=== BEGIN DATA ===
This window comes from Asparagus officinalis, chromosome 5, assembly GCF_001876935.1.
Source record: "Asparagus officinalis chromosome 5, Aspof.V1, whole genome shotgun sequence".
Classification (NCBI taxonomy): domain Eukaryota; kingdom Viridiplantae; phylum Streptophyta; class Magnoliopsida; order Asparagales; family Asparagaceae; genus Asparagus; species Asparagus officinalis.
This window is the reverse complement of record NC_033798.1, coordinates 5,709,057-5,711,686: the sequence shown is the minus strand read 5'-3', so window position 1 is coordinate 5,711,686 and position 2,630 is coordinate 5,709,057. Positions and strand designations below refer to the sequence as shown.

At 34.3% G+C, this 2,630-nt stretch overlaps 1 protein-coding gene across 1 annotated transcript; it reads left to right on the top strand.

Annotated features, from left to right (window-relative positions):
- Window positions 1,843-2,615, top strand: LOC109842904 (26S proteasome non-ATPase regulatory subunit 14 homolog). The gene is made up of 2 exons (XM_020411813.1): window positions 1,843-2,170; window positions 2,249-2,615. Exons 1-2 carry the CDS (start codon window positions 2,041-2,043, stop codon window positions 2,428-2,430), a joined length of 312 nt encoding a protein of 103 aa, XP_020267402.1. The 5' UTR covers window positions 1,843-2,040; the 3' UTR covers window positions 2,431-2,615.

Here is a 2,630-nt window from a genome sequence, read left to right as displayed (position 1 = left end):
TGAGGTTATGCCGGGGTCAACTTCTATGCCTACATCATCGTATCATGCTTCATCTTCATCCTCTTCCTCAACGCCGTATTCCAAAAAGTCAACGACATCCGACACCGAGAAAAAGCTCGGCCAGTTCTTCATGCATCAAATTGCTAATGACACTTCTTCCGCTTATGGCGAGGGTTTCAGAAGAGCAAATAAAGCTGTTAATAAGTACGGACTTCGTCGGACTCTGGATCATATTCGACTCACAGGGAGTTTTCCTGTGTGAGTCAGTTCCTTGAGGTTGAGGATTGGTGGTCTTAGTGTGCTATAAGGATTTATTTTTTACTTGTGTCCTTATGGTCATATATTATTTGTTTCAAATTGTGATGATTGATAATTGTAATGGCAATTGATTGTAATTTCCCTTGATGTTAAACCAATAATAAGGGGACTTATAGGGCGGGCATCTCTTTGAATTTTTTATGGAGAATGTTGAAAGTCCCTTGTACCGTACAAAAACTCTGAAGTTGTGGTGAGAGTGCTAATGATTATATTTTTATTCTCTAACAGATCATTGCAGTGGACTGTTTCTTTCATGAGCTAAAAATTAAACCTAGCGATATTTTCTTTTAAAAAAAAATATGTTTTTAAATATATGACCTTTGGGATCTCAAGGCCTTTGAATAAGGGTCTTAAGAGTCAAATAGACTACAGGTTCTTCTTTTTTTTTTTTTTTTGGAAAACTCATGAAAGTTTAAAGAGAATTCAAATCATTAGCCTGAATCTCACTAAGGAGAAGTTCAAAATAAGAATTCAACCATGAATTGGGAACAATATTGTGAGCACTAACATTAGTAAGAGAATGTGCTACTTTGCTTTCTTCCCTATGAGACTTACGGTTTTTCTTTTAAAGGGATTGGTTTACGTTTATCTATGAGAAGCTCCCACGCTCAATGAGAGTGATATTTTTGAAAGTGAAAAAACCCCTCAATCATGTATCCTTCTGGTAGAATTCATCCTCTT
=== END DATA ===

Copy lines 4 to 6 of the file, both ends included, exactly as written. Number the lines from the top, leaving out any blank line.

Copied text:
This window is the reverse complement of record NC_033798.1, coordinates 5,709,057-5,711,686: the sequence shown is the minus strand read 5'-3', so window position 1 is coordinate 5,711,686 and position 2,630 is coordinate 5,709,057. Positions and strand designations below refer to the sequence as shown.

At 34.3% G+C, this 2,630-nt stretch overlaps 1 protein-coding gene across 1 annotated transcript; it reads left to right on the top strand.

Annotated features, from left to right (window-relative positions):